Books On Books – Return to CODEX (VIII, 2022)

Two renegades from the CODEX talk upstairs at the Graduate (the organizers’ Berkeley hotel of choice) sat themselves down in the lobby and allowed me to eavesdrop.

The first asked the second. “Why are you not upstairs?” To which the second replied, “I got there on time for the talk, but they were running early, and I’d missed half of it, so I just gave up and told the person next to me ‘Excuse me, I have an email’.” The first laughed, “And they bought that?” Before the first could give his excuse, a third renegade showed up. “Uh oh,” said the first, “we were just talking about you; now we’ll have to stop.” The third drew up her mask and told them she was in disguise so they should carry on, admitting she’d skipped the talk upstairs, to which the first commented, “Oh, so that’s why the speaker looked so surprised when he praised your work and then couldn’t spot you in the audience.” The third replied, “I’ll just tell him I was there with you way at the back.” The second piped up, “I’ll confirm that: I saw you in the back row just as I had to step out for an ‘urgent’ email!” The third riposted, “No one will believe that; the organizers know I requested not to have a stand next to yours since you poached the Bancroft buyer away from me at the fair three years ago.” They carried on with this, looking askance in my direction as I joined their laughter. What can you do; some things are infectious no matter the mask or vaccination.

After the long pandemic-driven gap, the pent-up creatures had escaped their studios. The buzz in the cavernous Craneway Pavilion was muted by the carefully observed mask-wearing requirement, but the works shouted in the harbor’s April air blowing in.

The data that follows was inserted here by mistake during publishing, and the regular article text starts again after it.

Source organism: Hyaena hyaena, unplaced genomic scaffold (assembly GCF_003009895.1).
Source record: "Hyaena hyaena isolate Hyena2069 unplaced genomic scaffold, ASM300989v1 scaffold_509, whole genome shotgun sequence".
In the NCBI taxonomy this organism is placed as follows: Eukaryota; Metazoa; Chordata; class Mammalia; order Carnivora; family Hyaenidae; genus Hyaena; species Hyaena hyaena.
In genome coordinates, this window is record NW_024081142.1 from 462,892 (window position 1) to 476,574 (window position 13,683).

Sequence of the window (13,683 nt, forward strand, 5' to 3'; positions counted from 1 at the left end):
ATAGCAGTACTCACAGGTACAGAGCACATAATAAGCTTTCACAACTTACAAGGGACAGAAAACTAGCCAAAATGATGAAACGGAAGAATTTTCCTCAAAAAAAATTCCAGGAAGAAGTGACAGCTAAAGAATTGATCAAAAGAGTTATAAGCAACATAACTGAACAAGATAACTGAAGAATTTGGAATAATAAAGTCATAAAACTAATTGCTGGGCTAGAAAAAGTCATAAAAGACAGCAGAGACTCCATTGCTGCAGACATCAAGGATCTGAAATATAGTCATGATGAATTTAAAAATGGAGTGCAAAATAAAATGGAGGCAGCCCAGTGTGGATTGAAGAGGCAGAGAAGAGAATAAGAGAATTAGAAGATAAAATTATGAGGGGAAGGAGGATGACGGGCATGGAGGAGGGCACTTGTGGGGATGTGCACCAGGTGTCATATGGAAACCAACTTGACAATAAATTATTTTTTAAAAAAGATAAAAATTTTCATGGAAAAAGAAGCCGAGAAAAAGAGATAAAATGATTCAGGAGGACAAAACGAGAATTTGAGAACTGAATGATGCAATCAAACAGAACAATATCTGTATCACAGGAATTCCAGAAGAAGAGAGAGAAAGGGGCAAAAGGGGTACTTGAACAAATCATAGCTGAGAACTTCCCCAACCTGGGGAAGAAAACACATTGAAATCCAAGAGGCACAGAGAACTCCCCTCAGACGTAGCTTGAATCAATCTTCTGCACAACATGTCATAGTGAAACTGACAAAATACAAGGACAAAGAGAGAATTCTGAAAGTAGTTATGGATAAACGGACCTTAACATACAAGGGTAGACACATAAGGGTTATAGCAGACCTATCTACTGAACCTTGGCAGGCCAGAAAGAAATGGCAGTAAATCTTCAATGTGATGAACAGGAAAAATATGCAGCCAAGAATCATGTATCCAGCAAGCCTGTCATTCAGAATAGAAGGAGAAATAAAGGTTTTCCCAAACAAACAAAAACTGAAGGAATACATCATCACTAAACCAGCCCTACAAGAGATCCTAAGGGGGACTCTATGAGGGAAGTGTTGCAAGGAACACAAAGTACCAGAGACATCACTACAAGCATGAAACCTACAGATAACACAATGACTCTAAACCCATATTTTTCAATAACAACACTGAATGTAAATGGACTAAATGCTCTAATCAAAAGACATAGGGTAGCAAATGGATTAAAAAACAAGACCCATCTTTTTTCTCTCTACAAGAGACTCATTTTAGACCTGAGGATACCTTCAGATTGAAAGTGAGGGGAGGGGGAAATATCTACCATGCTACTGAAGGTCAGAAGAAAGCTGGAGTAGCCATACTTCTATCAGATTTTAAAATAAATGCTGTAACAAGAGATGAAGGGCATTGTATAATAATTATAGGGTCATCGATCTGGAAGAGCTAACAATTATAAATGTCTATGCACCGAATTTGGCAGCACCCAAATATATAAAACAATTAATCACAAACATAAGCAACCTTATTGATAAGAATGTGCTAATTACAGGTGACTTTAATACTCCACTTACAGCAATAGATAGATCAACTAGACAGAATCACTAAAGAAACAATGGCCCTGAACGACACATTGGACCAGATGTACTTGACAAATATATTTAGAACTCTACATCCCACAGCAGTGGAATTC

Some works shouted about the pandemic and isolation.

Phil Zimmerman‘s Spaceheater Editions; Gaylord Schanilec‘s corvid Covid series; Emily Martin‘s madness.

Some shouted about the pandemic and climate crisis.

Barb Tetenbaum‘s These Days

Some spoke gently about the unseen, but leapt from boxes and pages nevertheless.

Islam Aly‘s Mare Nostrum; Colette Fu’s pop-ups.

Others shouted see what we have done.

Clifton Meador’s layering on cloth of Rijksmuseum portraits from a Golden Age built on slavery.

Some raised a mirror to the world and thundered at hells on earth, while slipping Mickey Mouse into the firmament to laugh at classical scholars.

Peter Koch‘s Ur-text: Speculum Mundi

Some announced long-awaited posings of ancient riddles.

The Tetenbaum-Tisdale work in progress.

And some simply put The Question.

Suzanne Moore‘s calligraphic manuscript celebrating the letter Q.

Others looked serenely to the sidereal for the answers.

Sara Langworthy‘s Sidereal (2020 MCBA Prize winner) and other works.

Others said listen to the water.

Camden Richards’ Water, Calling in the foreground; Luz Marina Ruiz’s water, moon and boat series.

Others said listen to the mountain.

Diane Jacob’s monumental Owed to the Mountain.

Others said, Breathe.

Sam Winston‘s Follow the Breath

Others said look at how we perceive.

Ken Botnick’s Table of Contents, a riff started by J.J. Gibson’s perceptual psychology.

And all shouted, Welcome back.

Here’s to 2024.

Previously …

Jim Blaine and His Grandfather’s Ram” – Or How to Enjoy Codex VII. Books On Books. 18 February 2019.

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